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First Read's Morning Clips: Here Come the Lawsuits

A roundup of the most important political news stories of the day
United States Constitution
United States Constitution and gavelspxChrome / Getty Images

TRUMP AGENDA: Here come the lawsuits

“President Donald Trump has been named in more than 50 lawsuits since taking the oath of office, a staggering number compared to the first days of past administrations” writes NBC’s Phil McCausland. “Since being sworn in Jan. 20, Trump has been named in 52 federal cases in 17 different states, according to the Administrative Office of the United States Courts. Comparatively, Barack Obama was named in three and George W. Bush and Bill Clinton were each named in four cases between Jan. 20 and Feb. 1.”

Ari Melber: “The federal government's ethics watchdog warned President Donald Trump's transition team last fall about its "unprecedented" and risky approach to staffing the cabinet, according to new emails obtained by NBC News.”

POLITICO: “A feeling of distrust has taken hold in the West Wing of Donald Trump's White House and beyond, as his aides view each other and officials across the federal government and on Capitol Hill with suspicion. The result has been a stream of leaks flowing from the White House and federal agencies, and an attempt to lock down information and communication channels that could have serious consequences across the government and at the Capitol, where Trump tries to implement and advance his agenda.”

The New York Times: “President Trump, after promising a radical break with the foreign policy of Barack Obama, is embracing some key pillars of the former administration’s strategy, including warning Israel to curb settlement construction, demanding that Russia withdraw from Crimea and threatening Iran with sanctions for ballistic missile tests.”

And from the Washington Post: “In his phone calls with foreign leaders, President Trump has made it abundantly clear that he is less interested in tending America’s long-term relationships than he is in short-term deals.”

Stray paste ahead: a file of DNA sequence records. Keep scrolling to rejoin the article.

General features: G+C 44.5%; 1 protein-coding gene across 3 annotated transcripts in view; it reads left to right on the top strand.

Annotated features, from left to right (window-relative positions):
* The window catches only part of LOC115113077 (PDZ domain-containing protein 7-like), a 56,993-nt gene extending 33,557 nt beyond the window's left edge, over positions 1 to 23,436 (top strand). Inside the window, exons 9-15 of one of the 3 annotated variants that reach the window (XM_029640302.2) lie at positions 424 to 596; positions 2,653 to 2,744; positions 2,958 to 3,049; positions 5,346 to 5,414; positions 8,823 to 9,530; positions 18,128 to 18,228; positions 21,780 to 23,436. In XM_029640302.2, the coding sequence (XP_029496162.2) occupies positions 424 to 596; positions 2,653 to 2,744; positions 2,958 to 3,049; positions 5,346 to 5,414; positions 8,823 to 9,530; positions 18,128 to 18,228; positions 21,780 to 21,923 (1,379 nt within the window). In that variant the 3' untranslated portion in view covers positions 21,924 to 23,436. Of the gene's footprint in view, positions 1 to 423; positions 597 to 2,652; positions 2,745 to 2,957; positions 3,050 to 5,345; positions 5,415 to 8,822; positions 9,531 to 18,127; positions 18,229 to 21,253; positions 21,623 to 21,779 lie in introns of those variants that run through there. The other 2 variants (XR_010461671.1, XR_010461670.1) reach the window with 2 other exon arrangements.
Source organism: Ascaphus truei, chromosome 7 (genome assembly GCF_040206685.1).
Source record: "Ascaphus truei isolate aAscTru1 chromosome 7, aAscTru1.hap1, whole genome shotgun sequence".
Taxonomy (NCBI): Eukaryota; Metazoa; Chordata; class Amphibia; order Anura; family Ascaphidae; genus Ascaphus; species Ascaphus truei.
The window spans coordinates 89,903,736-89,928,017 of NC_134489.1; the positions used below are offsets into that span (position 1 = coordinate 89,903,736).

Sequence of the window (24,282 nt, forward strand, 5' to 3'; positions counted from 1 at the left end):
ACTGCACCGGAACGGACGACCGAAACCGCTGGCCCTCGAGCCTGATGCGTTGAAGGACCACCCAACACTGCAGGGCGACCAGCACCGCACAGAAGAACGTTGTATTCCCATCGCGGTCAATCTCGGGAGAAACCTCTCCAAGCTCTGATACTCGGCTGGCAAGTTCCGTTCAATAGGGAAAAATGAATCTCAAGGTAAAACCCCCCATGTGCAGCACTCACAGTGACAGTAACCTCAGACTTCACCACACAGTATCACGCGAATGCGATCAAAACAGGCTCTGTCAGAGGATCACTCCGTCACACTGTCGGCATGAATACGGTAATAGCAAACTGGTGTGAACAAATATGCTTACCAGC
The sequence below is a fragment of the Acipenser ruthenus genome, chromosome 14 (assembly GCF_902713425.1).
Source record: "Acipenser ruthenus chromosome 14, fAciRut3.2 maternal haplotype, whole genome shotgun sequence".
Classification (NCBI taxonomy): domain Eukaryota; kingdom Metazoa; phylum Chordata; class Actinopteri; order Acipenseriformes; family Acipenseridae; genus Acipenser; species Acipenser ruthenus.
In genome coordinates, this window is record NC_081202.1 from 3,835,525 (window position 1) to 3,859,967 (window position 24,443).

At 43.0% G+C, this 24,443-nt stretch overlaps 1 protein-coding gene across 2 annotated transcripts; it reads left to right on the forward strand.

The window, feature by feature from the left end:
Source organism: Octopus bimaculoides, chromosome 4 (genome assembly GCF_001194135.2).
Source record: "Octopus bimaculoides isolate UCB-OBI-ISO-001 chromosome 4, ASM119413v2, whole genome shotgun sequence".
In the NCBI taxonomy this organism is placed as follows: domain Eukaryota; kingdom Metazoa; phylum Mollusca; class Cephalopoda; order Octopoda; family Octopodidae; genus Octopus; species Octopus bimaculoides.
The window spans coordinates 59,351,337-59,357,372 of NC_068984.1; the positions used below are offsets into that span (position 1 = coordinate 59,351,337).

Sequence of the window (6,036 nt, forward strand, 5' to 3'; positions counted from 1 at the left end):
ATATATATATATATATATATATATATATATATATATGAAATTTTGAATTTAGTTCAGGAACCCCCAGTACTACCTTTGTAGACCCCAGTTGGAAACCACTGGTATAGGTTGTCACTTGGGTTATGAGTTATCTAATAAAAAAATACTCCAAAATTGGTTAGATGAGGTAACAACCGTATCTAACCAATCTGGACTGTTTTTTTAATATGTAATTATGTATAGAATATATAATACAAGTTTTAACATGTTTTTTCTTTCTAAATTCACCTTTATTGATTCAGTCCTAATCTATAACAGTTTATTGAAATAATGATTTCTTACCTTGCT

USA Today: “Appearing on MSNBC's Hardball TV program on Thursday night, Conway referred to the "Bowling Green massacre" as part of her attempt to justify Trump's temporary restrictions on refugees and nationals from seven Muslim-majority countries… Two Iraqi men who lived in Bowling Green, Ky., were indicted in 2011 and are serving life sentences for using improvised explosive devices against U.S. soldiers in Iraq and also for attempting to send weapons and money to Al-Qaeda in Iraq for the purpose of killing U.S. soldiers. The Department of Justice says so — right here. But there is no mention of anything that resembles — in any way — violent offenses that can be characterized, even informally, as a "massacre" or terrorist attack in Bowling Green.”

Don’t miss this, too: “President Trump vowed on Thursday to overturn a law restricting political speech by tax-exempt churches, a potentially huge victory for the religious right and a gesture to evangelicals, a voting bloc he attracted to his campaign by promising to free up their pulpits.”

The Holocaust statement story continues: “The State Department drafted its own statement last month marking International Holocaust Remembrance Day that explicitly included a mention of Jewish victims, according to people familiar with the matter, but President Donald Trump’s White House blocked its release,” POLITICO reports.

The Wall Street Journal: “President Trump plans to order a rollback Friday of regulations governing the financial services industry and Wall Street under the Dodd-Frank law and beyond. Gary Cohn, White House Economic Council director, told the Wall Street Journal the administration would also move against a regulation designed to force retirement advisers to work in the best interest of their clients, the “fiduciary rule,” set to take effect in April and designed to eliminate conflicts-of-interests among professionals dealing with those enrolled in qualified retirement plans and IRAs.”

The New York Times reports on Melania’s role (or lack thereof) in the new White House.

POLITICO: “President Donald Trump’s trip to his luxury resort in Mar-a-Lago this weekend could saddle taxpayers with a bill upwards of $3 million and is already drawing the type of scrutiny Trump and other Republicans regularly heaped upon former President Barack Obama.”

CONGRESS: Repair instead of repeal?

“Two top Republicans long expected to lead the Senate’s role in repealing the Affordable Care Act said publicly this week that they are open to repairing former president Barack Obama’s landmark health-care law ahead of a wholesale repeal, which has been a GOP target for eight years,” writes the Washington Post.